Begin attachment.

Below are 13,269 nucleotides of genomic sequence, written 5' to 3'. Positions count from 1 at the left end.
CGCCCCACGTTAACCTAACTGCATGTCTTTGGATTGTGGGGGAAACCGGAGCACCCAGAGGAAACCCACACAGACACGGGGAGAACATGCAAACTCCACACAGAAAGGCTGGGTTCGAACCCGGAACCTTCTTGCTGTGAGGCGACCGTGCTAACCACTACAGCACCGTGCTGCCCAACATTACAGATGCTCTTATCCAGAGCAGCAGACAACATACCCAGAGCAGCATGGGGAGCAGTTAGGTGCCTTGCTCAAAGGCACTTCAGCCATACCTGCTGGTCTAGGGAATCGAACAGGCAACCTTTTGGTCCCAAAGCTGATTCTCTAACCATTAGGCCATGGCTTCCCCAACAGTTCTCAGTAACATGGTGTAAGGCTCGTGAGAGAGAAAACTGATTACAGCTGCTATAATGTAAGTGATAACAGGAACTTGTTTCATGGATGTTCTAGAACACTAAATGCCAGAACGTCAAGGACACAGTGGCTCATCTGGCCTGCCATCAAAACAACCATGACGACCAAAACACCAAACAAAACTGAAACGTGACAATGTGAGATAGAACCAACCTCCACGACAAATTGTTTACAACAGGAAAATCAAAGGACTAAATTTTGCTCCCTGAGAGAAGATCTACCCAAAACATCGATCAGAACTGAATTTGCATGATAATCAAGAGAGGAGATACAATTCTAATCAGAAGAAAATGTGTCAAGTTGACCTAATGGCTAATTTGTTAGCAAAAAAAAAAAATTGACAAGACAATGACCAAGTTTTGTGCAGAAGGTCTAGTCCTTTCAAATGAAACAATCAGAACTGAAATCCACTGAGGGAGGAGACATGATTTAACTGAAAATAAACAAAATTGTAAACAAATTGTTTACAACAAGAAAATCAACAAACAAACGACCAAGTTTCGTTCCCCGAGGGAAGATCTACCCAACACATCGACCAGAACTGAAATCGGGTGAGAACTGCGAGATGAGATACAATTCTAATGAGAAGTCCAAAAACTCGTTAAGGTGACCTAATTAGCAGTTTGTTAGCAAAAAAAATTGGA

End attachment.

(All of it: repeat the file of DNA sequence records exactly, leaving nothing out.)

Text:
Below are 13,269 nucleotides of genomic sequence, written 5' to 3'. Positions count from 1 at the left end.
CGCCCCACGTTAACCTAACTGCATGTCTTTGGATTGTGGGGGAAACCGGAGCACCCAGAGGAAACCCACACAGACACGGGGAGAACATGCAAACTCCACACAGAAAGGCTGGGTTCGAACCCGGAACCTTCTTGCTGTGAGGCGACCGTGCTAACCACTACAGCACCGTGCTGCCCAACATTACAGATGCTCTTATCCAGAGCAGCAGACAACATACCCAGAGCAGCATGGGGAGCAGTTAGGTGCCTTGCTCAAAGGCACTTCAGCCATACCTGCTGGTCTAGGGAATCGAACAGGCAACCTTTTGGTCCCAAAGCTGATTCTCTAACCATTAGGCCATGGCTTCCCCAACAGTTCTCAGTAACATGGTGTAAGGCTCGTGAGAGAGAAAACTGATTACAGCTGCTATAATGTAAGTGATAACAGGAACTTGTTTCATGGATGTTCTAGAACACTAAATGCCAGAACGTCAAGGACACAGTGGCTCATCTGGCCTGCCATCAAAACAACCATGACGACCAAAACACCAAACAAAACTGAAACGTGACAATGTGAGATAGAACCAACCTCCACGACAAATTGTTTACAACAGGAAAATCAAAGGACTAAATTTTGCTCCCTGAGAGAAGATCTACCCAAAACATCGATCAGAACTGAATTTGCATGATAATCAAGAGAGGAGATACAATTCTAATCAGAAGAAAATGTGTCAAGTTGACCTAATGGCTAATTTGTTAGCAAAAAAAAAAAATTGACAAGACAATGACCAAGTTTTGTGCAGAAGGTCTAGTCCTTTCAAATGAAACAATCAGAACTGAAATCCACTGAGGGAGGAGACATGATTTAACTGAAAATAAACAAAATTGTAAACAAATTGTTTACAACAAGAAAATCAACAAACAAACGACCAAGTTTCGTTCCCCGAGGGAAGATCTACCCAACACATCGACCAGAACTGAAATCGGGTGAGAACTGCGAGATGAGATACAATTCTAATGAGAAGTCCAAAAACTCGTTAAGGTGACCTAATTAGCAGTTTGTTAGCAAAAAAAATTGGA